Tuesday, November 16, 2010
Book of the Week: WINDBLOWNE by Stephen Messer
On our most recent vacation, I splurged and bought a stunt kite, which came with not one, but two grips. Through careful maneuvering, the package promised that I, a mild mannered ninja, could perform amazing stunts that would impress professional kite fliers. And so I learned, once again, not to believe everything I read as printed fiction is found in far more locations than just books. With my brother’s assistance, we managed to get the stunt kite into the air for almost three consecutive minutes! Otherwise, I performed the stunt of crashing the kite over and over again until it came apart and was left a ragged wreck of strewn pieces attached to string.
All this to tell you that I fully sympathize with poor Oliver, the young protagonist of this week’s book, Windblowne, the extraordinary debut novel of Stephen Messer. And will Mr. Messer be here on Thursday to face the 7 Questions? Of course he will! So make sure you check back then as you won’t want to miss that. Next week, we’ll be looking at a classic middle grade novel and there will be no interview posts on account of the holiday. But the week after that, Esteemed Reader, we’ll have Ingrid Law, author of Savy! We’ll also have some surprise literary agents drop in to see us, so stick with me, Esteemed Reader, and we’ll chat with some amazing folks and read some amazing books.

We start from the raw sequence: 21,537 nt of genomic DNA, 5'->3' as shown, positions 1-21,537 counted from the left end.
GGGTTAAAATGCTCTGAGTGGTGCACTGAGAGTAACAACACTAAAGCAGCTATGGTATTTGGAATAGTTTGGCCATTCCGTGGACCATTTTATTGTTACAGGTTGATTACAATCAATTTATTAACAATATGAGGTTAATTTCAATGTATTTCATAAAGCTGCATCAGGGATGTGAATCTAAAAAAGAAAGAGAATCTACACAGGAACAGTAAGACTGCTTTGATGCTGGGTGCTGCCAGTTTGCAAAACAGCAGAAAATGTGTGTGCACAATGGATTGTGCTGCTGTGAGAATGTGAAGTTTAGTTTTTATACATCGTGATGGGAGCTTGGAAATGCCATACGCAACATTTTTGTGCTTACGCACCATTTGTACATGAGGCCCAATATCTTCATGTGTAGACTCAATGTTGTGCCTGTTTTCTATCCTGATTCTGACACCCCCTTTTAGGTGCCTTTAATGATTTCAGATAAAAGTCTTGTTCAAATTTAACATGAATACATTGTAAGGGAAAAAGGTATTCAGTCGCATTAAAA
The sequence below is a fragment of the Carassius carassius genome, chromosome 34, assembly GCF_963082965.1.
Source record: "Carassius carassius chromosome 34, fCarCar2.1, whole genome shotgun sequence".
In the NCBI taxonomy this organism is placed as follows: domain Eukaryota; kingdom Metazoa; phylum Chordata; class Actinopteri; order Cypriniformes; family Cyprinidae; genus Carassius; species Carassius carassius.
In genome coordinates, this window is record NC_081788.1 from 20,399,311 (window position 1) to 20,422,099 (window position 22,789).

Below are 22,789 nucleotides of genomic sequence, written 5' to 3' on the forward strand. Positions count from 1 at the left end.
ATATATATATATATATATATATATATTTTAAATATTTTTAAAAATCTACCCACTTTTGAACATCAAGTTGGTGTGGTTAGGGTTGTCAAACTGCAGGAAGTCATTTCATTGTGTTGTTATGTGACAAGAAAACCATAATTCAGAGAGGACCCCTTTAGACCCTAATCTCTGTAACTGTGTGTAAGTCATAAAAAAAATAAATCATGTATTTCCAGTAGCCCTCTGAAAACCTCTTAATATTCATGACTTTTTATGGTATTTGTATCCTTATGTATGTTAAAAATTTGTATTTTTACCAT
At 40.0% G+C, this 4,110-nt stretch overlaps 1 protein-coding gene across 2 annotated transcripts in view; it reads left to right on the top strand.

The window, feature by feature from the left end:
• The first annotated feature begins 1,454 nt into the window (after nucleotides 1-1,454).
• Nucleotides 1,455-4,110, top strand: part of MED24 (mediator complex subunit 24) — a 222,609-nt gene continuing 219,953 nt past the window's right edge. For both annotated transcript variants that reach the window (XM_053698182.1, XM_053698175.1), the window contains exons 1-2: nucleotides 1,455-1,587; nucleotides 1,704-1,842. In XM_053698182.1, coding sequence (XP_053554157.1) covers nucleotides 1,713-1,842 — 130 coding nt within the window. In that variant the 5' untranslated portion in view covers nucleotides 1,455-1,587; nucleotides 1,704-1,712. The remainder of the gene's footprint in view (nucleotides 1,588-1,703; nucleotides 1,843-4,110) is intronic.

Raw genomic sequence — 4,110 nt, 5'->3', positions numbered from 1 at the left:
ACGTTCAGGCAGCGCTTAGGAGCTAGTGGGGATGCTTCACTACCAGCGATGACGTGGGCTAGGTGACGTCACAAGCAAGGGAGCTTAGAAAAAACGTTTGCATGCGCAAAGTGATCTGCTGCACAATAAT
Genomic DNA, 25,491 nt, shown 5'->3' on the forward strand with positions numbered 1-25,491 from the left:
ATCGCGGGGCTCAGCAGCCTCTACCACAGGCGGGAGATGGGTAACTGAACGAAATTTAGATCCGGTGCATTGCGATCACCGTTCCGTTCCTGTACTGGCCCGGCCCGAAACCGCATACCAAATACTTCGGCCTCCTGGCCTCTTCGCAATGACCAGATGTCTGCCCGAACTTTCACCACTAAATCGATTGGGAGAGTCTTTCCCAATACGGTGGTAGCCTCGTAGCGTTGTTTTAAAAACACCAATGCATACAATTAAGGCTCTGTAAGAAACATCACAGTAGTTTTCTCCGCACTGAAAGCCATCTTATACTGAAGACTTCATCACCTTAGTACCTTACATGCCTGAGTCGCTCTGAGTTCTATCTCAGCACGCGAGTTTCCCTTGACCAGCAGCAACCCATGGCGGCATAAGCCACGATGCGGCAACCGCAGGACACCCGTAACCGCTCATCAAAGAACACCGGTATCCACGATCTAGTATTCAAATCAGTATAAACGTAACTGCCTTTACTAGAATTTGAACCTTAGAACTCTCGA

Speaking of amazing books, Windblowne isn’t just the title of this week’s book, it’s the name of the fictional town in which our story takes place. Windblowne is on a mountain and the residents live in tree houses—I like to imagine Endor without the Ewoks (it wouldn’t be the same). As their name implies, the winds are plentiful in Windblowne and each year the non-Ewok residents hold the Festival of Kites. There are prizes to be won for events such as distance jumps in which residents leap off a peak of the mountain and fly a distance using their kite. The survival rate is higher than you’d think, the festival provides tourism income, and the residents compete fiercely to build the best and brightest kite.
Enter Oliver, who is about as skilled with his kite as the ninja is with a stunt kite. He hasn’t got a hope of placing in the festival and so he will forever be known as a loser. But, he’s got a great uncle who was a former champion kitesmith, who his parents have never mentioned before because they’re “crackpots.” Great-uncle Gilbert is a bit of a crackpot himself and Oliver worries over his own sanity, which is a point of some importance as the story continues.
Messer never quite comes out and says "here is the deal with Windblowne," and I really admire that choice. Windblowne is not a real place, of course, and there are some almost magical qualities about it that Messer reveals only as they become relevant to the story. There is no chapter detailing that Windblowne exists on another planet or is the home of a magical tribe forgotten by history, only subtle and some not so subtle hints along the way as to what sort of place Windblowne is. For example, Messer nonchalantly drops in lines like, “The two moons gleamed beyond.” Two moons? Gory, what sort of place is this?
Great-uncle Gilbert specializes in kites unlike any ever sold a K-mart. He has fighting kites and a kite with jaws to eat other kites. One kite in particular befriends Oliver and becomes his traveling companion. This plain crimson kite is capable of flying Oliver off to faraway lands—more on that in a moment. But first, from a craft perspective, it’s fascinating to see how Messer is able to give a typically inanimate object such as a kite personality, even though it is incapable of speech. Here are the kite's parts of a conversation held with Oliver, minus Oliver's lines:
The kite hovered warily.
The kite buzzed, tail lashing like a whip.
The kite's sails sagged mournfully.